WHEREAS, The chiltepin is used in both fresh and dried forms, combined with vinegar to make a tangy sauce or sprinkled into soup to provide just the right seasoning; perhaps the most amazing attribute of this indigenous spice is that it has been shown to increase the human metabolism by as much as 25 percent, making it a promising means of controlling weight gain; and

WHEREAS, The chiltepin’s storied history even includes a footnote to one of our greatest American presidents, Thomas Jefferson; an avid gardener, President Jefferson acquired some of these exotic tiny peppers from a fellow horticulturist and displayed a keen interest in establishing a market for this Texas pepper; and

WHEREAS, It is important to acknowledge and promote our endemic natural resources, for they are an integral part of our heritage and help to make us recognizable to other cultures around the globe; the chiltepin is Texas’ only native pepper, and its long history and wide variety of uses make it truly deserving of special recognition and endorsement; now, therefore, be it

RESOLVED, That the 75th Legislature of the State of Texas hereby declare the chiltepin the official State Native Pepper of Texas.

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Save the Planet? HA!

This is not your ordinary blog on organic gardening and lifestyle.  There will be no preaching about saving the planet here.  My reasons for being organic are purely selfish.  Stay tuned to find out why

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The Mother of All Peppers

The Chiltepin is a wild pepper that grows across the Southwest of the U.S., and in Mexico.  According to Slow Food USA, it is the only wild native chile in this area, and is thought to be the oldest species in the Capsicum genus.  Therefore the Chiltepin is sometimes called the “mother of all peppers.”  Because it has a long history in the US/Mexico borderlands, it is known by many names, such as Chili Tepin, Chile del Monte, Chili Pequin, a’alkokoli (O’odham), Chiltepictl (Nahuatl), Amash(Mayan).  Many of these cultures used the Chiltepin as food, medicine, vermifuge and mythic icon.  Wow, what is vermifuge?  Okay, of course I looked it up – - vermifuge (noun) is a medicine that expels intestinal worms.  Gosh, who knew?  I guess that makes sense.  I tried a stab at vermicomposting once, which is a composting process using earthworms.  Sooo….that’s the “vermi”, and as for the “fuge”…….well, that just sounds like someone is expelling something!  – - Mythic Icon?  Talk amongst yourselves, and let me know when you figure out what that means.  The silly pepper is pea sized.  Hard to imagine worshipping the darn thing as some kind of Mythical Icon.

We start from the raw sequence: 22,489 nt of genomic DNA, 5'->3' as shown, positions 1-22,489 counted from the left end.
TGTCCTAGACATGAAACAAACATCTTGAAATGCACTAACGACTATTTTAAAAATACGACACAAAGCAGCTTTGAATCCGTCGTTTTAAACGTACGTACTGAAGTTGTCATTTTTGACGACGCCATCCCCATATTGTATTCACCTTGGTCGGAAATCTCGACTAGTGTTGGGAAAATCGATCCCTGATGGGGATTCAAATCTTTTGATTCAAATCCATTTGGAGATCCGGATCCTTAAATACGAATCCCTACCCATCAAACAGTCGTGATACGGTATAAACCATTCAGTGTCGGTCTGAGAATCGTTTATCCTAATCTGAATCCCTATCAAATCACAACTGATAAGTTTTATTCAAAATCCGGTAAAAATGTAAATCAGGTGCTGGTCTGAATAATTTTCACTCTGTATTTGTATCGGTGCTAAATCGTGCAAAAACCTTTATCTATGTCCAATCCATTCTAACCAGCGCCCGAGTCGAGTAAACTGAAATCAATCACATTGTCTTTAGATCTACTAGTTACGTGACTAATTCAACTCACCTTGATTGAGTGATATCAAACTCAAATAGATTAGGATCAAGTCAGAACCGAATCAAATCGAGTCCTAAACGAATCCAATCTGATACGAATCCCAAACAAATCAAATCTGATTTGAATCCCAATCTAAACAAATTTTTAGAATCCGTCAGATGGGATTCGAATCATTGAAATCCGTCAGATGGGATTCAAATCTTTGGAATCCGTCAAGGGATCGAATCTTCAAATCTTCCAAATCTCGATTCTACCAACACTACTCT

Also, according to Slow Food USA, the Chiltepin pepper has not become completely obsolete thanks to sustainable harvests and cultural stewards of the pepper.  The peppers are wild-harvested, hand picked, and organic.  There remain less than 15 known localities in the US that serve as natural habitats for wild chiles.  They are protected in the US in Coronado National Forest, Big Bend National Park and Organpipe Cactus National Monument.

It is not surprising that the Chiltepin is slowly disappearing from the wild.  As tough as this native plant is, it is not immune to the herbicides that are broadcast across many of the ranchlands in the southwest.  Our family is happy to be a “cultural steward” of this, the mother of all peppers.

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It’s Harvesting Time!

Fall Harvest

Fall Harvest

Things have been a little busy this past month!  We have been picking peppers like crazy.  The chiltepins are at full peak, and hundreds, if not thousands are ripening every day.  This is a sample of what we picked this last week (Ooh, my aching back).  We have them in sheet pans to air dry them; then we will jar some of them for seed preservation.  The rest of the dried chilies will be gently roasted to 180 degrees to kill any potential bacteria, then cooled and then immediately vacuum  packed to preserve freshness and flavor.  At that point we store them in a cool, dry place and open as needed for cooking or to grind into the best chili powder ever!  We use ground chiltepin on everything from eggs, to rice, soups, stews, sandwiches, pannini’s, etc.  It is our third condiment along with salt and pepper.

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Chiltepins in the Landscape

Here is a sample of our Chiltepin shrubs in the landscape.  They are the shrubs in the foreground of both pictures.  They make lovely and lush shrubs – very ornamental, and at the same time very beneficial, since they produce the edible peppers .  We pick the peppers as soon as they turn red, so unfortunately you don’t see any of the red fruit on plants in the photos.  We just love them and they are pretty drought tolerant.  They thrive all summer long in the Texas heat.  They do die back in the winter like most perennials, but if properly mulched, they’ll pop right back up in the spring.  Chiltepin don’t seem to be in the same category as the pepper plants that you find in the garden center.  Definitely hardier.

We have around a hundred plants decorating our backyard property, which is about a half acre.  You might notice the natural “edging”, which is mainly composed of oak logs.  We try to be as sustainable as possible – no organic matter leaves our property – things get composted, or used as mulch in paths or planting beds.  Therefore, when we needed to have  several trees cut down – rather than having the trunks trucked away to the landfill, we created new landscaping beds.  They will rot over time – in fact you can see that one section has already started to bite the dust, but for the time being, we are really enjoying the “rustic” look!  And you should see the gorgeous mushrooms that emerge on their bark here and there.   Check out  – I’m sure Mike has captured a number of mushroom photos in the past, but he has so many photos, so good luck finding them!